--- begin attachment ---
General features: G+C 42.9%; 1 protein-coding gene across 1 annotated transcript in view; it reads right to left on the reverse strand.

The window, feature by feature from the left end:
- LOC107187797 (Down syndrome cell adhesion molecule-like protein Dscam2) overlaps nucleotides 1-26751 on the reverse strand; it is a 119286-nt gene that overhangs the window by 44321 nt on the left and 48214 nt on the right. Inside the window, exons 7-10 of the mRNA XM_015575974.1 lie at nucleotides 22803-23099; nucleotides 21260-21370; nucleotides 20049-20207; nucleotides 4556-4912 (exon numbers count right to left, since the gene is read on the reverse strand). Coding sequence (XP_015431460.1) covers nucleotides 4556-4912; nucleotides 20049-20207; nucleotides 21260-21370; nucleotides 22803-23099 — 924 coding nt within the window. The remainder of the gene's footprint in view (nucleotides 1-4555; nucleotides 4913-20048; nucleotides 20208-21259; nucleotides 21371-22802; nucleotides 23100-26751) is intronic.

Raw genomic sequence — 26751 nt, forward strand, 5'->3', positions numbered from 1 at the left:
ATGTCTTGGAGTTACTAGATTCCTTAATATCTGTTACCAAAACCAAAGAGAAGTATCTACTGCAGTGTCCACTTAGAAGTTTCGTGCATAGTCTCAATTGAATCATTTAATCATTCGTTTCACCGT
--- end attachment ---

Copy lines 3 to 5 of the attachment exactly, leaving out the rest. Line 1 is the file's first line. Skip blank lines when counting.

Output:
- LOC107187797 (Down syndrome cell adhesion molecule-like protein Dscam2) overlaps nucleotides 1-26751 on the reverse strand; it is a 119286-nt gene that overhangs the window by 44321 nt on the left and 48214 nt on the right. Inside the window, exons 7-10 of the mRNA XM_015575974.1 lie at nucleotides 22803-23099; nucleotides 21260-21370; nucleotides 20049-20207; nucleotides 4556-4912 (exon numbers count right to left, since the gene is read on the reverse strand). Coding sequence (XP_015431460.1) covers nucleotides 4556-4912; nucleotides 20049-20207; nucleotides 21260-21370; nucleotides 22803-23099 — 924 coding nt within the window. The remainder of the gene's footprint in view (nucleotides 1-4555; nucleotides 4913-20048; nucleotides 20208-21259; nucleotides 21371-22802; nucleotides 23100-26751) is intronic.

Raw genomic sequence — 26751 nt, forward strand, 5'->3', positions numbered from 1 at the left:
ATGTCTTGGAGTTACTAGATTCCTTAATATCTGTTACCAAAACCAAAGAGAAGTATCTACTGCAGTGTCCACTTAGAAGTTTCGTGCATAGTCTCAATTGAATCATTTAATCATTCGTTTCACCGT